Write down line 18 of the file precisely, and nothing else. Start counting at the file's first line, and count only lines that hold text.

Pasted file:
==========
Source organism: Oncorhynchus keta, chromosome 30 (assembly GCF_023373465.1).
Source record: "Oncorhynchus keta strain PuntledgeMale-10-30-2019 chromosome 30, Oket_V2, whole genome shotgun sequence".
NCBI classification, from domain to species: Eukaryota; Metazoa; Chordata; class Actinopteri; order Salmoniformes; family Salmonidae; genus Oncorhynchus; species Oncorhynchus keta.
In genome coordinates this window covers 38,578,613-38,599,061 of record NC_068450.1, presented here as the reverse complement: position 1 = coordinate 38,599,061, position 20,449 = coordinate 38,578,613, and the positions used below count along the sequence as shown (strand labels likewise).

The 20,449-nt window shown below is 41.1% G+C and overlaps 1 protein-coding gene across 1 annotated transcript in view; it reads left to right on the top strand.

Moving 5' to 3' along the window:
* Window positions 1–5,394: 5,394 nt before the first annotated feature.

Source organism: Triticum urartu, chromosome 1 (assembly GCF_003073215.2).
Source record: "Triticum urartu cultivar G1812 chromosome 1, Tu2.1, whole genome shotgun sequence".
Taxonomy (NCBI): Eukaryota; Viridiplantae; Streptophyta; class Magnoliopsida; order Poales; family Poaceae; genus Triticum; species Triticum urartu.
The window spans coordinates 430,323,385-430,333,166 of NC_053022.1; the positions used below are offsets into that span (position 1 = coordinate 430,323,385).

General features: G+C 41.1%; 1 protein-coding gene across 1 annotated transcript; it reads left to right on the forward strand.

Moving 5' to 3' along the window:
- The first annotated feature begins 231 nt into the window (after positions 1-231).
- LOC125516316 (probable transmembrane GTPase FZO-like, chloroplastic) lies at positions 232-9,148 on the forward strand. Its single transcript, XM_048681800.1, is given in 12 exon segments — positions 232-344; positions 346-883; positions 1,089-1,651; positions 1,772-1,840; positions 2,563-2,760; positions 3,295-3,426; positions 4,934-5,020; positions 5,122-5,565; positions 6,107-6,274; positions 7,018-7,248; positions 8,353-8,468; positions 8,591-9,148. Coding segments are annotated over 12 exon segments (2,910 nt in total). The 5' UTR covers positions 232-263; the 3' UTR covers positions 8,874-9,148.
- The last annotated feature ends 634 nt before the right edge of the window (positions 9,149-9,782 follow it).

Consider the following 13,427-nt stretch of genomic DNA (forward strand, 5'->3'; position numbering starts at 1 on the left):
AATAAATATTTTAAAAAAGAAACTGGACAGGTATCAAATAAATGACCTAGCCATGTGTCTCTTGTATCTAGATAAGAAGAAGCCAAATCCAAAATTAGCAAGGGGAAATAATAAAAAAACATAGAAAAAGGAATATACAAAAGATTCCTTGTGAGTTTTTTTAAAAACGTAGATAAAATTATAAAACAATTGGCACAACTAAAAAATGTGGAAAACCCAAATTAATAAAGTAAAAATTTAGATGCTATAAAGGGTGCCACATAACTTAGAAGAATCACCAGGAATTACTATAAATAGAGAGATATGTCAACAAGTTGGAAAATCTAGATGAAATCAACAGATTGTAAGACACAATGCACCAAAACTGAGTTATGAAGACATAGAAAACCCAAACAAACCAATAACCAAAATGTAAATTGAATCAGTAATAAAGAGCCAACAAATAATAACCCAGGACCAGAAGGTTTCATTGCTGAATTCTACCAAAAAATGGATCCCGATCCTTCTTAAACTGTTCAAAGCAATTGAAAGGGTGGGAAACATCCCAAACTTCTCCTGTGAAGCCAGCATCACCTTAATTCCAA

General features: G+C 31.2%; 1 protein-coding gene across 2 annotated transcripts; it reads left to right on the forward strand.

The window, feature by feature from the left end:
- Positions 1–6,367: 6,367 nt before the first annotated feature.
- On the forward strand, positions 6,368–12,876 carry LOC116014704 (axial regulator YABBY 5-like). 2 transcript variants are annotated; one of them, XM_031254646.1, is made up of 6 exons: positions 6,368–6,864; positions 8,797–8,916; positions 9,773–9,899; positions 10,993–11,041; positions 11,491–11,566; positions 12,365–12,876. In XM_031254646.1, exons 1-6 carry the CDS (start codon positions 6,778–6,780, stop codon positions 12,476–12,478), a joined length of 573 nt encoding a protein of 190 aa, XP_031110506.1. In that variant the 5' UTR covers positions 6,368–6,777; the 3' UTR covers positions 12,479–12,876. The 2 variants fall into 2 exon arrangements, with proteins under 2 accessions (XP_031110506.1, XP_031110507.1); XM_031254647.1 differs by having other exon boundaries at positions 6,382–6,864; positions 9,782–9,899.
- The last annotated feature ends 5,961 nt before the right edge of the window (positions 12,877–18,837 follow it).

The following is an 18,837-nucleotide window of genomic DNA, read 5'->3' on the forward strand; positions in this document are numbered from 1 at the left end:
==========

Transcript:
AATAAATATTTTAAAAAAGAAACTGGACAGGTATCAAATAAATGACCTAGCCATGTGTCTCTTGTATCTAGATAAGAAGAAGCCAAATCCAAAATTAGCAAGGGGAAATAATAAAAAAACATAGAAAAAGGAATATACAAAAGATTCCTTGTGAGTTTTTTTAAAAACGTAGATAAAATTATAAAACAATTGGCACAACTAAAAAATGTGGAAAACCCAAATTAATAAAGTAAAAATTTAGATGCTATAAAGGGTGCCACATAACTTAGAAGAATCACCAGGAATTACTATAAATAGAGAGATATGTCAACAAGTTGGAAAATCTAGATGAAATCAACAGATTGTAAGACACAATGCACCAAAACTGAGTTATGAAGACATAGAAAACCCAAACAAACCAATAACCAAAATGTAAATTGAATCAGTAATAAAGAGCCAACAAATAATAACCCAGGACCAGAAGGTTTCATTGCTGAATTCTACCAAAAAATGGATCCCGATCCTTCTTAAACTGTTCAAAGCAATTGAAAGGGTGGGAAACATCCCAAACTTCTCCTGTGAAGCCAGCATCACCTTAATTCCAA